The DNA molecules (or derivatives or parts of these molecules) of the present invention can be introduced into plasmids that allow a mutagenesis or a sequence modification by recombination of DNA sequences in procaryotic or eucaryotic systems, thereby allowing modification of the specificity of the 2-oxoglutarate/malate translocator. By modifying the specificity of the translocator in direction of improved specificity for glutamate and simultaneous reduced specificity for malate, the "double translocator" system described above could be modified so as to achieve further improved transport rates for 2-oxoglutarate in direct exchange for glutamate. Also, an insensitivity to herbicides specific of the 2-oxoglutarate/malate translocator could be achieved. Standard techniques (Sambrook et al., 1989, Molecular Cloning: A Laboratory Manual, 2nd ed., Cold Spring Harbor Laboratory Press, N.Y., U.S.A.) can be employed to bring about base exchanges and/or base deletions and/or to add synthetic or natural sequences. For an interlinkage of the DNA fragments, adapters or linkers can be used. Furthermore, manipulations providing suitable restriction sites or deleting DNA not required can be used. Where insertions, deletions or substitutions such as transitions or transversions are feasible, in vitro mutagenesis, primerrepair, restriction or ligation can be used. Methods lending themselves for analysis are generally sequence analysis, restriction analysis and other biochemical molecular biological methods such as the expression of the modified protein in fission yeast and measuring the modified transport properties in artificial liposomes (see Example 4 and Loddenkotter et al., 1993, Proc. Natl. Acad. Sci. U.S.A. 90:2155-2159; as well as Fischer et al., 1994, Plant Journal 5:215-226) or measuring the modified transport properties in the protein expressed in transgenic plants using a method which was only recently devised for this purpose by the inventors (Flugge and Weber, 1994, Planta, 194:181-185).
The DNA molecules according to the invention (or parts or derivatives of these molecules) can be used to isolate from the genome of plants similar DNA molecules by standard techniques which likewise code for a 2-oxoglutarate/malate translocator or a similar dicarboxylate translocator. Particularly useful methods are low-stringency hybridization screening of cDNA libraries using the DNA molecule according to the invention or parts thereof as probes or constructions of such probes for stringency and low-stringency screening strategies by deriving degenerate and/or non-degenerate primers from the sequences of the DNA molecules according to the invention for PCR experiments with DNA or cDNA of spinach or other plants. The DNA molecules can also be used to identify and isolate DNA molecules which code for the closely related glutamate-malate translocator (dicarboxylate translocator) of the plastid envelope membrane (subtractive screening methods of a cDNA library from spinach or other plants under varying stringency conditions and with various regions of the DNA molecules according to the invention as probe).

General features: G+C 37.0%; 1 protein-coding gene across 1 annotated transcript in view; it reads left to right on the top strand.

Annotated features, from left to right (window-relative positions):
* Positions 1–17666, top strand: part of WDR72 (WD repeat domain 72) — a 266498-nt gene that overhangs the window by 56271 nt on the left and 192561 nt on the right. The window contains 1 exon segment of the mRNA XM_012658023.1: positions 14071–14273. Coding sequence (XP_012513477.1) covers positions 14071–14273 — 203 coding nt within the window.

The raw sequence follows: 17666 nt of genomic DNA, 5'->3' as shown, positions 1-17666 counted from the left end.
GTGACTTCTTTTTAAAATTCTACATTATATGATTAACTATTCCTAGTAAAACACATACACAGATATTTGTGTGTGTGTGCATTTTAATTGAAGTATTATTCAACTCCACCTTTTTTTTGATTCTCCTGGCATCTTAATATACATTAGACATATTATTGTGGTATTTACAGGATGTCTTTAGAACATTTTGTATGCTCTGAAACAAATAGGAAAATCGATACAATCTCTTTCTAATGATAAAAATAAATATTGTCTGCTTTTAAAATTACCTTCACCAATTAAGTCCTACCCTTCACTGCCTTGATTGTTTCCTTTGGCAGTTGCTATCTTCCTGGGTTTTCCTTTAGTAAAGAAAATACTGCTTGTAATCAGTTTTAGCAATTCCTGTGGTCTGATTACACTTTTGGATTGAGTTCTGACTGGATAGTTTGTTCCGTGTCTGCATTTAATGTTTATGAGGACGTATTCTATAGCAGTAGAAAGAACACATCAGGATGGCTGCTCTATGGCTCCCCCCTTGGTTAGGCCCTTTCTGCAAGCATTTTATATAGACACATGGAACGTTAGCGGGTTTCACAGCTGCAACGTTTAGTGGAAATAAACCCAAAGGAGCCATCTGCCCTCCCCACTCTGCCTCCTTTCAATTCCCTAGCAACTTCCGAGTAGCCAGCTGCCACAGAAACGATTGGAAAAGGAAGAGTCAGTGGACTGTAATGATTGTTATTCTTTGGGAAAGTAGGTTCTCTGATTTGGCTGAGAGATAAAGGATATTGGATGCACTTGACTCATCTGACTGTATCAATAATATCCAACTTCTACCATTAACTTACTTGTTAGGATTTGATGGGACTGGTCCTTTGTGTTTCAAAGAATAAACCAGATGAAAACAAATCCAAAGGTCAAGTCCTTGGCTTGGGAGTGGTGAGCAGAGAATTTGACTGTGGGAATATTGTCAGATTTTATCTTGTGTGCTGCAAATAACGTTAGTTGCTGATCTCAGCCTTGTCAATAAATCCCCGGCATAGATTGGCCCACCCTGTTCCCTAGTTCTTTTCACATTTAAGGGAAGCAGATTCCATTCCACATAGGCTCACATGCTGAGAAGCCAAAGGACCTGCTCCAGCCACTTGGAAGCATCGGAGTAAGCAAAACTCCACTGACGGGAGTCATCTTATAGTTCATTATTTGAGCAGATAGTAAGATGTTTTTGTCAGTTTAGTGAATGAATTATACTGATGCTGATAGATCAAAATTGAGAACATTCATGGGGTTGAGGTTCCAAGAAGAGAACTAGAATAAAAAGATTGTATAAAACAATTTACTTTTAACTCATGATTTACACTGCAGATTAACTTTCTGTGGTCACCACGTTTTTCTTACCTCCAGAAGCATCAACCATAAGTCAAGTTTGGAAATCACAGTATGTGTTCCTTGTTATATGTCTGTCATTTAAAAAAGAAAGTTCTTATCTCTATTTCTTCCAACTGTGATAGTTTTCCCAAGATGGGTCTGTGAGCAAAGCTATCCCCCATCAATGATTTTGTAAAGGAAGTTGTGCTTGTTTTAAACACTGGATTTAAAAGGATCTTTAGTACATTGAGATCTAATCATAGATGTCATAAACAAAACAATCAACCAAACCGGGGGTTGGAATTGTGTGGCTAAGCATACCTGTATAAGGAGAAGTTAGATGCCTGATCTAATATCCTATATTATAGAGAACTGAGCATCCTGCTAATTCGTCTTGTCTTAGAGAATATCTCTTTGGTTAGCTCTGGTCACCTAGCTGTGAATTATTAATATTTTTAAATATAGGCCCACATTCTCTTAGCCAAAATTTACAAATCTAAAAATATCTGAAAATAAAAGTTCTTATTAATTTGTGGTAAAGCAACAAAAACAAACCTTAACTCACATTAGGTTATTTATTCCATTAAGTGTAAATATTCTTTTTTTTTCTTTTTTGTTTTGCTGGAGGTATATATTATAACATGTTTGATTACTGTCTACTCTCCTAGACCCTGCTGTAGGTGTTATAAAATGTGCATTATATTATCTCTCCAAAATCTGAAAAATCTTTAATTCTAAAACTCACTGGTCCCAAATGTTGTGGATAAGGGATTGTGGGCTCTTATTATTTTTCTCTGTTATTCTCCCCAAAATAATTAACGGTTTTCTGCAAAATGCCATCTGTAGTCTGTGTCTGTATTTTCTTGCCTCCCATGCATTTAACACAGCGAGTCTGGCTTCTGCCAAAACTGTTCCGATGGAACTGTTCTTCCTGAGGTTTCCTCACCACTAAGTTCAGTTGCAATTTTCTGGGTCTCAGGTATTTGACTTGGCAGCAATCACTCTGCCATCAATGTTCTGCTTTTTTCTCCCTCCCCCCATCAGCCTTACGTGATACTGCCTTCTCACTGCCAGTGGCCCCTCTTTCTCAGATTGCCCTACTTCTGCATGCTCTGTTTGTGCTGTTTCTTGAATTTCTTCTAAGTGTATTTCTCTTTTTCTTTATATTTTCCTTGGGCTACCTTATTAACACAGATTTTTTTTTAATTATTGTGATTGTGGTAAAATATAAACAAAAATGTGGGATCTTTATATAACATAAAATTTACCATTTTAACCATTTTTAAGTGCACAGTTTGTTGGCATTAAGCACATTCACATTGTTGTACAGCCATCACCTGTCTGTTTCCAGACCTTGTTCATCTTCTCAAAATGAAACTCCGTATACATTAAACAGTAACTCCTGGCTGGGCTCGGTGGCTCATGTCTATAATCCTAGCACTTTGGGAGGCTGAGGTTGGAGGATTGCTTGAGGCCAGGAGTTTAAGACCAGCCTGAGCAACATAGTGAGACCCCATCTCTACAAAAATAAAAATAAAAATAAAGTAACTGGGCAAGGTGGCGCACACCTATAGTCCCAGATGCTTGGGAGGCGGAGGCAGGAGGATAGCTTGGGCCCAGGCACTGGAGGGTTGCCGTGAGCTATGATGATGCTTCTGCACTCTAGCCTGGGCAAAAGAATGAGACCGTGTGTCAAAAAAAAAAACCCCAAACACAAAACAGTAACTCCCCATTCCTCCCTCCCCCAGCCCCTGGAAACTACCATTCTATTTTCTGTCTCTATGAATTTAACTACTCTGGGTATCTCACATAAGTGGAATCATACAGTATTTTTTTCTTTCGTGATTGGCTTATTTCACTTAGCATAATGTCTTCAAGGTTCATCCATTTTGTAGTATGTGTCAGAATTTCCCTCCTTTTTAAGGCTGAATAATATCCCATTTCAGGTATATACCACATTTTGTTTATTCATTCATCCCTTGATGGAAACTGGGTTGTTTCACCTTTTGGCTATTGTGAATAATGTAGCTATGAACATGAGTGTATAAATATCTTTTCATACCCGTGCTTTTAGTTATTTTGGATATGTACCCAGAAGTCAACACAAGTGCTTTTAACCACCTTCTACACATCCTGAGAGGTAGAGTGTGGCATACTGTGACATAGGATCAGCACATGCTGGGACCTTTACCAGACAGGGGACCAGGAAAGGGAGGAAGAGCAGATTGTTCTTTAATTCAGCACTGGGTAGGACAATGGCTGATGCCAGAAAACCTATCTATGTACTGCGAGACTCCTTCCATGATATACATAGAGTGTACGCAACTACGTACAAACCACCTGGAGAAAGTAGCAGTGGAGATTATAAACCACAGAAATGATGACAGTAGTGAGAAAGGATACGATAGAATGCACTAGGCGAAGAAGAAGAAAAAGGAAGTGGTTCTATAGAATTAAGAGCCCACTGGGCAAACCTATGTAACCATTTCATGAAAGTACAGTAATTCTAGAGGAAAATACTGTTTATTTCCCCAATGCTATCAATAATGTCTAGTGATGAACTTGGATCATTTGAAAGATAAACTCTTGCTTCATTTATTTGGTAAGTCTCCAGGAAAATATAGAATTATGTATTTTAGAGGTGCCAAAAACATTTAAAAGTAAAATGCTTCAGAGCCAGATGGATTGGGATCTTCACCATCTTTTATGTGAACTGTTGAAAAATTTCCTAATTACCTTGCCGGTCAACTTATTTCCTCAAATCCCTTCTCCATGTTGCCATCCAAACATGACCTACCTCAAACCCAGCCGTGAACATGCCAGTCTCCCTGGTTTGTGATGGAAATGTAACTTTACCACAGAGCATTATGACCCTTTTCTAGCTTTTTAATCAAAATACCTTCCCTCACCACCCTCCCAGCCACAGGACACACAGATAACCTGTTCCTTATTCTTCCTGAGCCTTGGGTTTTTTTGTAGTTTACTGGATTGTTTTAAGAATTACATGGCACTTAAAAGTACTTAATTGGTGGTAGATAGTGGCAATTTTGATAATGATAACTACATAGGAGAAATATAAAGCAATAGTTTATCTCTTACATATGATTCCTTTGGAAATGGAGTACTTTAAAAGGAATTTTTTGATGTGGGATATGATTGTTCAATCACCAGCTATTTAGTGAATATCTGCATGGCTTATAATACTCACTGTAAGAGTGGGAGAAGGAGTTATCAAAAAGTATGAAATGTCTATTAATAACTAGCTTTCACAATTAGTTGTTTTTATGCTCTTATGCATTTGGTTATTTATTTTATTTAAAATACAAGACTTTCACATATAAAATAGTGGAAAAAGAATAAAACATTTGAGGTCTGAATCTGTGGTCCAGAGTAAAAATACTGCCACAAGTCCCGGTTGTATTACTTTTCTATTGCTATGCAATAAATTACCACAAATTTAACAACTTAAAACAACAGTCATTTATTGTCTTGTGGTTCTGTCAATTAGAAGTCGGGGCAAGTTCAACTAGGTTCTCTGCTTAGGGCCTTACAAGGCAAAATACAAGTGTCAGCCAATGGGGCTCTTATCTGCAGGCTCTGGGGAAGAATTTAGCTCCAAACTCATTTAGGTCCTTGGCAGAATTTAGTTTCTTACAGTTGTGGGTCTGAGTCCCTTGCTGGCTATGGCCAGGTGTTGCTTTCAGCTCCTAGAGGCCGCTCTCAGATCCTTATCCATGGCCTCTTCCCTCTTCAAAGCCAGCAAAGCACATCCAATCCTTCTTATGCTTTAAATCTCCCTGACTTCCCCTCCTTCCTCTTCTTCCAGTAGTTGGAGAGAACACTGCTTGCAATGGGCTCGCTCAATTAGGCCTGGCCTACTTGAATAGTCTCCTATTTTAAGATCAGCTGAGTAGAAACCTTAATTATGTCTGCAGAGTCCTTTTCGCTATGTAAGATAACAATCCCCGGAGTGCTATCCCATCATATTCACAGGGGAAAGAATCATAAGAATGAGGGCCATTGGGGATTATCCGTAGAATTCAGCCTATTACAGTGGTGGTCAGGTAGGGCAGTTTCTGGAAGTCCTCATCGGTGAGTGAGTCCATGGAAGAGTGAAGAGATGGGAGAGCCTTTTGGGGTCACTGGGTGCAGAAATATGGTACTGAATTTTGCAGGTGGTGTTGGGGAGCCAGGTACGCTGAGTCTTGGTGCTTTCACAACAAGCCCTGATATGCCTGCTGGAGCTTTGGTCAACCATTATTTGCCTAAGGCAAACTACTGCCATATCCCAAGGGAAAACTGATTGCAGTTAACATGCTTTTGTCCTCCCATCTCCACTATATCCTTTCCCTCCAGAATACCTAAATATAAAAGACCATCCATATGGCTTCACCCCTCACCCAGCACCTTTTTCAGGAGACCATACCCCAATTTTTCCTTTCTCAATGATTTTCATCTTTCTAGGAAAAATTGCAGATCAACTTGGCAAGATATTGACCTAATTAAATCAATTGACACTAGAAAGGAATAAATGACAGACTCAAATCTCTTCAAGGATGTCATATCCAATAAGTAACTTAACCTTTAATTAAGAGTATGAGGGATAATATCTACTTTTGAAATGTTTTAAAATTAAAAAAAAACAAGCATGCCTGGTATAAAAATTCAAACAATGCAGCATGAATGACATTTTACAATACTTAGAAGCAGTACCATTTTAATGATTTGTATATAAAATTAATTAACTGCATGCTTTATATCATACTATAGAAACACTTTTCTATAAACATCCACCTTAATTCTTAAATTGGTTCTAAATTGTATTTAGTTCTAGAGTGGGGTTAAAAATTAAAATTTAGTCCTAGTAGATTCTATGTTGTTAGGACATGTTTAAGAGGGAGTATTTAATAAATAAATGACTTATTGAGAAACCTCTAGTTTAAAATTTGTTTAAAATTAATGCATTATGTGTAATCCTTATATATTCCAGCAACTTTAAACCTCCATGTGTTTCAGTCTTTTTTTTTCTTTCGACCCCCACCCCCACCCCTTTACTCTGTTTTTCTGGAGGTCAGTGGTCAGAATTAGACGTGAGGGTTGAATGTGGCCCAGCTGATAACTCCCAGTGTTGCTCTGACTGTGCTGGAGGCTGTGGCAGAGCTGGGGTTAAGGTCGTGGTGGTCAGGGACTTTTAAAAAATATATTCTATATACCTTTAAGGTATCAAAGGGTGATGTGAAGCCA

In another embodiment, the present invention relates to the use of the DNA molecules according to the invention or parts or derivatives thereof, derived from these DNA molecules by insertion, deletion or substitution, for the transformation of pro- and eucaryotic cells. In order to guarantee expression of the 2-oxoglutarate/malate translocator in transformed cells, the DNA molecules according to the invention can be introduced into vectors, preferably plasmids, and can be combined with control elements for the expression in procaryotic or eucaryotic cells (see Examples 3 and 5). Such control elements are transcription promoters or transcription terminators. The vectors can be used to transform eucaryotic cells with the purpose of expressing a translatable messenger ribonucleic acid (mRNA) which allows synthesis of a plastid 2-oxoglutarate/malate translocator in the transformed cells or with the purpose of expressing a non-translatable, inversely oriented (anti-sense) messenger ribonucleic acid which prevents synthesis of the endogenous 2-oxoglutarate/malate translocators. For this purpose, also shorter fragments of the DNA molecules according to the invention can be used or DNA molecules the sequence of which has a relatively high degree of homology (more than about 65% homology) to the sequences of the DNA molecules according to the invention. Likewise, expression of endogenous dicarboxylate translocators can be inhibited by the expression of a ribozyme constructed for this purpose and using the DNA molecules according to the invention.